Flacourtia inermis, known commonly as lobi-lobi, or batoko plum, is a species of flowering plant native to the Philippines, but which has naturalized in tropical Asia and Africa.
This tree that may grow up to 15 meters. The fruits are produced in bunches and resemble cherries. The fruit is round and shiny, turning from light green to a deep red colour upon ripening. Each fruit measures 1 to 3 centimeter in diameter. The flesh is crunchy but sour and acidic in taste. The fruits are edible but generally not eaten fresh but made as jams, preserves, and syrups.
Photos: Pasir Ris Park and Nature Reserve, Singapore 
Luffa is a genus of tropical and subtropical vines in the cucumber [Cucurbitaceae] family.
In everyday non-technical usage, the luffa, also spelled loofah, usually means the fruit of the two species Luffa cylindrica [syn. Luffa aegyptiaca] and Luffa acutangula. The fruit of these species is cultivated and eaten as a vegetable. The fruit must be harvested at a young stage of development to be edible. When the fruit is fully ripened, it is very fibrous. The fully developed fruit is the source of the loofah scrubbing sponge which is used in bathrooms and kitchens. Luffa are not frost-hardy, and require 150 to 200 warm days to mature.
^ Meet some pollinators 🙂
The fruit section of Luffa cylindrica may be allowed to mature and used as a bath or kitchen sponge after being processed to remove everything but the network of xylem fibers. If the loofah is allowed to fully ripen and then dry out on the vine, the flesh disappears leaving only the fibrous skeleton and seeds, which can be easily shaken out. Marketed as luffa or loofah, the sponge is used as a body scrub.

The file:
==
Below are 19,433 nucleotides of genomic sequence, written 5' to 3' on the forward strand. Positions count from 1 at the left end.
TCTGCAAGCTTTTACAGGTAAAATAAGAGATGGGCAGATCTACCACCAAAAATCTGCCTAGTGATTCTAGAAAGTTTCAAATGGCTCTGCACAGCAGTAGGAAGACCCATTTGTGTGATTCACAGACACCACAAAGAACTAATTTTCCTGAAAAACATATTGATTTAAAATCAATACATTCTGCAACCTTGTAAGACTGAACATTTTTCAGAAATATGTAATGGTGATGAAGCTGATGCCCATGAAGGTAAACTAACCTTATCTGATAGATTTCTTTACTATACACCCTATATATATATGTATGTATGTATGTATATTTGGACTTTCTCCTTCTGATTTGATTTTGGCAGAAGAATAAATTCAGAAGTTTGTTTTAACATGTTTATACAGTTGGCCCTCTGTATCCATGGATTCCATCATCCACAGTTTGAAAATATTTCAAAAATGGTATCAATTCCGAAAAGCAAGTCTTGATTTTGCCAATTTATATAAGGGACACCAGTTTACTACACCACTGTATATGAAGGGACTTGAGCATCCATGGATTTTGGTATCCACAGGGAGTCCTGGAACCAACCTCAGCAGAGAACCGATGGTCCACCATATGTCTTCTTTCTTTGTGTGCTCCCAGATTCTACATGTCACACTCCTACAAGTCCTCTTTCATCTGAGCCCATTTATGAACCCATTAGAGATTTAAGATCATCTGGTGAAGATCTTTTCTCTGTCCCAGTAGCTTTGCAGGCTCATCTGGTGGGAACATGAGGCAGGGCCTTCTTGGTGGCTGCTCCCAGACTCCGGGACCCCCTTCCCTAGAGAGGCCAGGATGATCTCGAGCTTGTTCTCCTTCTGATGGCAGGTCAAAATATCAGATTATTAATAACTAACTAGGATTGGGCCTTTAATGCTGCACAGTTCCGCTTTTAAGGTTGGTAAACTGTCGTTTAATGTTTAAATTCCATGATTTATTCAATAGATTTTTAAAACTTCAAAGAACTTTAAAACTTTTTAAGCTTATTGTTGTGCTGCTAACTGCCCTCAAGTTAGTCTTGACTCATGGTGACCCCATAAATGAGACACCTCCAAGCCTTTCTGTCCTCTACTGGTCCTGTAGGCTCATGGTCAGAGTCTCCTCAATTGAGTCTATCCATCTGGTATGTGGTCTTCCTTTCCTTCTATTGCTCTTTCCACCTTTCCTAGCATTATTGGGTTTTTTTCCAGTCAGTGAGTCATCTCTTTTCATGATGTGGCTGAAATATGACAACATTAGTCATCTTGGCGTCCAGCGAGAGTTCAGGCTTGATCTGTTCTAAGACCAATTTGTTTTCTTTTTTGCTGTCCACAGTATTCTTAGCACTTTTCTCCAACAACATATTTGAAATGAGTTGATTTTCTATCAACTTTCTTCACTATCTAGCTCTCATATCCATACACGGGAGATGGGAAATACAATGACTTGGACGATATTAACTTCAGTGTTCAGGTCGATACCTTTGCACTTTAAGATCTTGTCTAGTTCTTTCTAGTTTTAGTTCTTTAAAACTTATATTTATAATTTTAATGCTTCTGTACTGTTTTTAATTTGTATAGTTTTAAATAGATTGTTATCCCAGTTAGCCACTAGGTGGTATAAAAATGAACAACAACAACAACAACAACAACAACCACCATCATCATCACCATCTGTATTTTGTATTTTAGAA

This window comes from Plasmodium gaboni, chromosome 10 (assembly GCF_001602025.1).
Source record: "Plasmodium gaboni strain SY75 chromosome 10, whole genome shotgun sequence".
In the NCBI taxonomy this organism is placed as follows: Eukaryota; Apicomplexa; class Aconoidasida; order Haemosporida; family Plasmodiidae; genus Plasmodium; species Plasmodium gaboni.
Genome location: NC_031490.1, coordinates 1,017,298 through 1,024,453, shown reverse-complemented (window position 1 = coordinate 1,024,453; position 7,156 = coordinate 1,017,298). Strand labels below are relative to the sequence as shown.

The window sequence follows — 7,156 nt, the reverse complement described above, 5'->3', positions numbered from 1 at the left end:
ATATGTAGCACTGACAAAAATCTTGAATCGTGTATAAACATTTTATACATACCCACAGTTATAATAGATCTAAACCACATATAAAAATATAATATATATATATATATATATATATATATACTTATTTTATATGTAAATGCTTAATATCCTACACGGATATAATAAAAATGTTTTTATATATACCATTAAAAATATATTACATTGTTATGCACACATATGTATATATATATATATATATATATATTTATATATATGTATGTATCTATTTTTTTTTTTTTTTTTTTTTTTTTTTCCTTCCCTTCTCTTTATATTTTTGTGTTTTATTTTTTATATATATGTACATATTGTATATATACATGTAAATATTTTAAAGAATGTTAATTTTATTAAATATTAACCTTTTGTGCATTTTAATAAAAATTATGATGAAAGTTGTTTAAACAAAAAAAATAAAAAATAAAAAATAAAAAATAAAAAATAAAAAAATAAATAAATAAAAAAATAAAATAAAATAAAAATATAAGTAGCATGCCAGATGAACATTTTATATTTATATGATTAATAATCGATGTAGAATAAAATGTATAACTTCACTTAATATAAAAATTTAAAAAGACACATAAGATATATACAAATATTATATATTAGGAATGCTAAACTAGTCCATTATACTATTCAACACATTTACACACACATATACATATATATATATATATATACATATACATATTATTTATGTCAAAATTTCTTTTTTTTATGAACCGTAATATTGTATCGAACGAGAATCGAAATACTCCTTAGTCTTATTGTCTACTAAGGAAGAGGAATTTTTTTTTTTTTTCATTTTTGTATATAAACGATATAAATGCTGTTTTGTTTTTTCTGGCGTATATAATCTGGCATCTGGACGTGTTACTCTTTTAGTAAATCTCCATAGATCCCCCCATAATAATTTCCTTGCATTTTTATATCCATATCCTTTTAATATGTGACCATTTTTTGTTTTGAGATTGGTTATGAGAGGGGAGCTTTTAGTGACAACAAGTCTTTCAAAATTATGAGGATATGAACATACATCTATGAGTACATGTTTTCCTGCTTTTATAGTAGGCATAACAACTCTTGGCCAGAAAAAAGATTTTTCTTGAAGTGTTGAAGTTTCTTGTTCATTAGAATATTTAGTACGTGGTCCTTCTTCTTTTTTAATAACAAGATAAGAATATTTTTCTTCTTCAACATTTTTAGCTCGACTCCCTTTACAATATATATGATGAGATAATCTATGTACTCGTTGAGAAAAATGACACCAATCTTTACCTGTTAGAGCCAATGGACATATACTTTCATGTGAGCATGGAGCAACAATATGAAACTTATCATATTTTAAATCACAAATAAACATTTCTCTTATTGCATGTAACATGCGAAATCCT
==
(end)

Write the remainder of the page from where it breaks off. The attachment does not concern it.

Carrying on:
Photos: Pasir Ris Park and Nature Reserve, Singapore 
Solanum pseudocapsicum is a nightshade species with poisonous fruit. It is commonly known as the Jerusalem cherry, Madeira winter cherry, or, ambiguously, “winter cherry”. These perennials can be grown decoratively as house plants, but in some areas of South Africa, Australia and New Zealand it is regarded as a weed.
They generally live up to 10 years, producing fruit usually in their second or third year, and every year after that. They are congeners of tomatoes and the fruit is extremely similar to cherry tomatoes in taste and texture, and are therefore easily confused with them.
The Jerusalem cherry’s poison is primarily solanocapsine, which is similar to other alkaloids found in their genus, such as solanine and atropine. Although the toxin is poisonous, it is generally not life-threatening to humans. It may cause gastric problems, including vomiting and gastroenteritis. Jerusalem cherries are also highly poisonous to dogs, cats, and some birds.
Photo: North Yishun, Singapore 
The durian is the fruit of several tree species belonging to the genus Durio. There are 30 recognised Durio species, at least nine of which produce edible fruit. Durio zibethinus is the only species available in the international market: other species are sold in their local regions.